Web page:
Over the past 10 years, that trend has shifted. Interestingly, CNBC.com reports that while the number of MBA students overall trended downward in recent years, the percentage of women in these programs quickly trended up. In fact, women made up 39% of the MBA student body. And in some schools, this percent is much higher. In 2019 there were at least 19 schools that had 40% or more of their MBA students that were female, including several prestigious universities.
To put that into perspective, not one business school achieved that metric as recently as 2005.
And the numbers continue to rise. In 2019, the Graduate Management Admission Council reported that a record-high 47.1% of GMAT exams were taken by women. Many of these GMAT exam takers went on to enroll in MBA programs, increasing the numbers even more.
7. Your Application Needs to be Perfect
One of the most damaging misconceptions about getting an MBA is this: Many students feel they need a perfect GPA and a high score on the GMAT to qualify. But putting together a perfect application can feel unattainable, discouraging many from even trying to apply for business school.
If you have been putting off applying for an MBA program because you feel your application needs to be perfect, you are missing out. Yes, many programs are competitive with their admissions criteria, but not all. You will find that there are key components that matter, and others that are less important.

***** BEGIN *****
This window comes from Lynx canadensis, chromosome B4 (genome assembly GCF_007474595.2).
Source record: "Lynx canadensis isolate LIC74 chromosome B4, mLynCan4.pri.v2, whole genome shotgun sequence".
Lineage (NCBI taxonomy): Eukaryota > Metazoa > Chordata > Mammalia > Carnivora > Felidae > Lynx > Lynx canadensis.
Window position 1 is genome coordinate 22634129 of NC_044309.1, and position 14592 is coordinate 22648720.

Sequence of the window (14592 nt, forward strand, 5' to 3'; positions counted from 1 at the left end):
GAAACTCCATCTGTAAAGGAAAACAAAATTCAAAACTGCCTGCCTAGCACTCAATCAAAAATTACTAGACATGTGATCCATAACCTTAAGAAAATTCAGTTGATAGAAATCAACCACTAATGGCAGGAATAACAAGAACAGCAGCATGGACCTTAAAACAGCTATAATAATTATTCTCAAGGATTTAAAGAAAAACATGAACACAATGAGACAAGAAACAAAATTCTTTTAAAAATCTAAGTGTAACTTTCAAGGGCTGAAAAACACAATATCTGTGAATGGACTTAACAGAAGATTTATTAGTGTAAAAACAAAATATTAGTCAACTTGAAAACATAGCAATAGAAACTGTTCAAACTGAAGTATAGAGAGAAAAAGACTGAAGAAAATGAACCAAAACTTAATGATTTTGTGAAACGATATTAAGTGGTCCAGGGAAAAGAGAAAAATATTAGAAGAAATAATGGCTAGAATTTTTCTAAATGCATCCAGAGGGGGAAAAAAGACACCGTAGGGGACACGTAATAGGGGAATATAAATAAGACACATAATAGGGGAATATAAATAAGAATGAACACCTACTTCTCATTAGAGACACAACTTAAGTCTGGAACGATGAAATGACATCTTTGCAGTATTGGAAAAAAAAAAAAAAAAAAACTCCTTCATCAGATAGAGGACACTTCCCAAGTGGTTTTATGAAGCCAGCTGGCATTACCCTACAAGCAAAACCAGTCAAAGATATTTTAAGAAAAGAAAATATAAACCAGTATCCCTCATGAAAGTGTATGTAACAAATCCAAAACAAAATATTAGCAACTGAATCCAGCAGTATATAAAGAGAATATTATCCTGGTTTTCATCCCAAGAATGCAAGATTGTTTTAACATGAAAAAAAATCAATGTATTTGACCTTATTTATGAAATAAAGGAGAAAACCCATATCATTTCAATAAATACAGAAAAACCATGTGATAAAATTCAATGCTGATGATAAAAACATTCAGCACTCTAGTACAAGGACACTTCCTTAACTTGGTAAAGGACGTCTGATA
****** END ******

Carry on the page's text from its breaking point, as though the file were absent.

According to US News, the application is considered as a whole. Schools want to look at multiple pieces to pull out the best possible candidates. While the GMAT score and GPA and undergraduate degree are all considered, none of these is the end-all for your application.
In fact, the personal essay may be one of the most important parts. This gives you the chance to show yourself and account for any low scores in your application. Schools and admissions professionals understand that no applicant will be perfect, and they want to see how you handle any weaknesses on your application. Acknowledging weaknesses and incorporating them into your application, often through the personal essay, shows that you have good self-understanding. Lower scores on the GMAT and lower GPA ratings combined with a solid essay that explains your strengths and weaknesses may be more appealing than a “perfect” application with a weaker essay.
With the rise of online and hybrid programs, getting into an MBA program is more attainable than ever before. More and more people, including an increasing number of women, are taking advantage of these opportunities and exploring additional training through business school.
If you are looking for a flexible MBA program, Post University has you covered. Available both on-campus and online, the Post University MBA will put you ahead of the competition. It takes a project-based approach to business training that is also multi-faceted, covering technology, finance, marketing, and more. Choose from multiple areas of concentration to fine-tune your business education. Reach out to an admissions counselor today to learn more about the Post University MBA Program.